How often have you thought, “I can’t wait for the kids to start school!”? Maybe you’re looking forward to some extra time during the day for yourself, your younger children, your job, or even housework. Maybe you’re pumped to not shell out thousands each month to childcare. If any of this is you, don’t feel guilty: You’re allowed to want some time away from your kids. You’re also allowed to change your mind the minute your 6-year-old walks out the door wearing a backpack twice his size and takes off in a bus without you.
Sending kids to school for the first time is scary. It can cause all kinds of anxiety for both parents and kids. We talked to more than 50 parents to get a better understanding of what was most worrisome about the transition into first grade or full day Kindergarten and here’s what they told us.
- Talk it up big time. Kids are usually excited about starting school so ride that wave and let them know what a big step it is. This will increase their excitement and confidence and reduce anxiety.
- Once school starts, sit down with them each day and let them show and tell you about what they accomplished. They will start looking forward to impressing you with their school work.
- Always be positive. Kids model every behavior they see and if you appear sad and anxious, so will they.
School Bus Safety.
Keeping kids safe is a parent’s top priority and sending them to and from school on a bus without you is scary. According to safercar.gov, 23 million students take the school bus every year. The biggest risk is not actually riding the bus, but rather getting on and off. Earlier this year a mother experienced a terrible ordeal when her 6-year-old son didn’t arrive home after school. Two excruciating hours later he was found safe after having gotten off at the wrong stop. If you’re wondering how this happens, think of how forgetful and absent minded kids can be in their own home. All of a sudden they’re expected to remember the correct bus number and intersection; that’s a tall order for a 6-year-old. Of course we expect that school and bus officials will help prevent these types of accidents, but there are some things we can do to prep our kids for bus safety:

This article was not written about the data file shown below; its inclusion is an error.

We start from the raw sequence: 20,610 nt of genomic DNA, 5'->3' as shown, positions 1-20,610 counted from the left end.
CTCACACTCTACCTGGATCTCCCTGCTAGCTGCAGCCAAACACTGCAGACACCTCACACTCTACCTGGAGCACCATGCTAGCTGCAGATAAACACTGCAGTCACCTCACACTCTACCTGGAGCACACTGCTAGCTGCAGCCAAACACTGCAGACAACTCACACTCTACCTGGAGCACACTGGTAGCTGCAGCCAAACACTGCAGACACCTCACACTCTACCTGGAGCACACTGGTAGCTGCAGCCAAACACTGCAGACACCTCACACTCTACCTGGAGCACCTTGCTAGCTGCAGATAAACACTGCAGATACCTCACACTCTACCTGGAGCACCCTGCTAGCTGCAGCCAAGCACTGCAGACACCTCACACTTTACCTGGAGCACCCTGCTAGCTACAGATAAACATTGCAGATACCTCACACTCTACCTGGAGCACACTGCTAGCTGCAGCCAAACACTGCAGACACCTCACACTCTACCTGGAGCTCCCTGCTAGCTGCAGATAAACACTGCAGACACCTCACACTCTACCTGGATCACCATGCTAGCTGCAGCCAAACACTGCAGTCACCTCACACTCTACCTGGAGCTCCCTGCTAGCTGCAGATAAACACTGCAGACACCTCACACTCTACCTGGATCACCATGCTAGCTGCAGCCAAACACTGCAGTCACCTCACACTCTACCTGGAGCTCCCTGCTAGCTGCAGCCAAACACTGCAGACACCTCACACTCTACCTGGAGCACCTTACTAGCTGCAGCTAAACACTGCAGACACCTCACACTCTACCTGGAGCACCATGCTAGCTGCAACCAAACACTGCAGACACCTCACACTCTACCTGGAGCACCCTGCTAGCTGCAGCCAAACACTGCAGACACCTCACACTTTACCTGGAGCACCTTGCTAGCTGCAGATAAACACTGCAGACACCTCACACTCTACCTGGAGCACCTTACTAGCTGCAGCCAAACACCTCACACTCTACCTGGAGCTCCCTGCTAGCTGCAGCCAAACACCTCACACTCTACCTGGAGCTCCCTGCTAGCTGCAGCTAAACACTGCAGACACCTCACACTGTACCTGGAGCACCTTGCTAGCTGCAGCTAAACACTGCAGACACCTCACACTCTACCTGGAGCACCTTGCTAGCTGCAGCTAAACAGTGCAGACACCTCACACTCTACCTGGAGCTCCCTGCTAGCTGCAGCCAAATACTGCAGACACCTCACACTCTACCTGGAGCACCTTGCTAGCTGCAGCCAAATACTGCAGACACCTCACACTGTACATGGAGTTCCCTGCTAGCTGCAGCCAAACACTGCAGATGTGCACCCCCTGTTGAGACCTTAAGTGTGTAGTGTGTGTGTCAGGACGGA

- Take them on a dry run of the bus route so they become familiar with it and can anticipate their stop without guidance from the driver.
- Write the bus number on their hand so they can easily remember.
- Help them memorize your address and phone number in case they need to get a hold of you. Also a good idea to have this written somewhere on their backpack.
Temper tantrums can happen anywhere.
Truer words have never been said and the classroom is no exception. Your child may very well have a meltdown at school. If you’re thinking to yourself, “Better at school than at home with me!” you’re not alone. You can still take comfort knowing that Kindergarten and first grade teachers are well prepared to handle it. There will likely be consequences if that behavior continues and you should definitely embrace it! Your child will learn that you’re not the only one making the rules and setting expectations for them. If you’re still feeling the pressure, try a few of these suggestions:
- Use stuffed animals to role play different emotions and how to handle them. For example, “Benny the gorilla is angry, what should he do about it? How should he act?” You’ll probably find the responses adorable but productive at the same time.
- There are many resources to help you talk with your kids about emotions and behavior. They’re goofy, fun, and effective. Watch the movie, Inside Out with them or choose a behavior book at bedtime like, Betty Goes Bananas,
- Set expectations up front. Talk to your child about how rules may be different at school but that you expect them to obey and show respect just as they do at home.
Do you have any tips or strategies you use when your kids go back to school? Let us know in the comments, we’d love to hear them.